Thursday, February 5, 2009
Involved dads improve kids' IQs, social mobility
A study of more than 10,000 British children who have been followed for more than 50 years suggests that the children of involved fathers have higher IQs and greater social mobility as adults.
The study says fathers have the same salutary effects on both sons and daughters, even though previous studies have suggested that fathers become more involved with sons than with daughters.
The study, published in a recent edition of the journal Evolution and Human Behavior, also found that the beneficial effects of fathers are more pronounced in wealthier families than in poor families.
The study’s author, Daniel Nettle of Newcastle University, notes that many studies have now found a link between father involvement and children’s well-being. Among the things that involved fathers can do is improve their kids’ cognitive ability, achievement in school, psychological adjustment, and social competence. The children of involved fathers have also been found to have fewer conduct problems.
Not all of these studies are on firm scientific ground, Nettle says. In some of them, the data on father’s involvement and kids’ outcomes comes from the same person, who might unwittingly slant the results.
But there is enough evidence, he says, to conclude that the beneficial consequences of fathers’ involvement are real.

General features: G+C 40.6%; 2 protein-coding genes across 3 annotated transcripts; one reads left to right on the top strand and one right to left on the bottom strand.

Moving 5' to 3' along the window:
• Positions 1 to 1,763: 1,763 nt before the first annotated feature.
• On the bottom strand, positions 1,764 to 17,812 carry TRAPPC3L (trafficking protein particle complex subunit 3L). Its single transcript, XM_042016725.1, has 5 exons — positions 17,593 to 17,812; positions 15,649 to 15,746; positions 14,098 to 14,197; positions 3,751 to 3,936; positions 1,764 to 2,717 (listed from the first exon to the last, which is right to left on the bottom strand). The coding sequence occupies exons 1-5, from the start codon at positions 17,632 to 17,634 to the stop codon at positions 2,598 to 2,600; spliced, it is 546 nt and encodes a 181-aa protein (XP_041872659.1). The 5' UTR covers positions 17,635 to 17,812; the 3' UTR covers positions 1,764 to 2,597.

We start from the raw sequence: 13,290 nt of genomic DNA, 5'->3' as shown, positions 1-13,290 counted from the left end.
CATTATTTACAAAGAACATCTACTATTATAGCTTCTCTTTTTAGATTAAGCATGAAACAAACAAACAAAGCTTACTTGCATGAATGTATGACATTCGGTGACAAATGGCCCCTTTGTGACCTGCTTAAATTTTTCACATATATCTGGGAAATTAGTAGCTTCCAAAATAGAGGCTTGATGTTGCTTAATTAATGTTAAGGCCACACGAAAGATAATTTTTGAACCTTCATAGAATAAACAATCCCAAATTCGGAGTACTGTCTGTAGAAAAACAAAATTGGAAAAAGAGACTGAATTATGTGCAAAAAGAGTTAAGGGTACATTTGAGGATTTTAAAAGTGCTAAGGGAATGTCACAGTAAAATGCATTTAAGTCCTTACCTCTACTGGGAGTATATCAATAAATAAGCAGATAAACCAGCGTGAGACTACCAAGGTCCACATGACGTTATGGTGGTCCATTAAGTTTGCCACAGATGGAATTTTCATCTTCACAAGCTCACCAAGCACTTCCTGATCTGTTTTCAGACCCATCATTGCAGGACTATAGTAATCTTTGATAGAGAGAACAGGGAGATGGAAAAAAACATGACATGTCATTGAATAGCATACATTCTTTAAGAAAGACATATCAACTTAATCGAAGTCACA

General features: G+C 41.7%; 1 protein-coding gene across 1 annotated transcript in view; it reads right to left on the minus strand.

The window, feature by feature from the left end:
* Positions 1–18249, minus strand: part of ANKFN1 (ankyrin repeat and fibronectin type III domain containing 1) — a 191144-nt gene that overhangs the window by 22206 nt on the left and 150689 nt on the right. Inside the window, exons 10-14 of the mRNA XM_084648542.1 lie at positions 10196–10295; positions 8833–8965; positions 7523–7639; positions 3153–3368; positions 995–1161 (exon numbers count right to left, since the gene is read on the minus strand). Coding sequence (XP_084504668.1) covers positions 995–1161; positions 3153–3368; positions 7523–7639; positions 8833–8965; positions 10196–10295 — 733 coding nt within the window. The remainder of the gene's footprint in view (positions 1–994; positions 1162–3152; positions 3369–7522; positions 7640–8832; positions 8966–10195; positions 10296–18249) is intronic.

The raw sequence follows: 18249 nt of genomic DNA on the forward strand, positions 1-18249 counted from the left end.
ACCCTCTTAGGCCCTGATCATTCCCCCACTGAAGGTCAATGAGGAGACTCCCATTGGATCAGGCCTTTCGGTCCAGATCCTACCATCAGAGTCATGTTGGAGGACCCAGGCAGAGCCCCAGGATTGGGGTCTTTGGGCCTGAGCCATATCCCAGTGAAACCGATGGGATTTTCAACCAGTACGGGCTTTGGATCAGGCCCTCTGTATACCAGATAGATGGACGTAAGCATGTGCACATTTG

Interestingly, Nettle found that it wasn’t merely the presence of the father that made a difference. It was his involvement with the children. The children of families with uninvolved fathers did no better than children in families in which the father was absent.
It’s not known, Nettle says, why some fathers become more involved with their children than other fathers do. Nor do researchers understand what is happening psychologically in the children to produce the beneficial effects.
This study has limitations, too, as do many of the others. It does not put the matter to rest. But it should encourage further research. Clearly something is going on with fathers and with children. And in order to take better advantage of that relationship, we need to know more about exactly what is going on.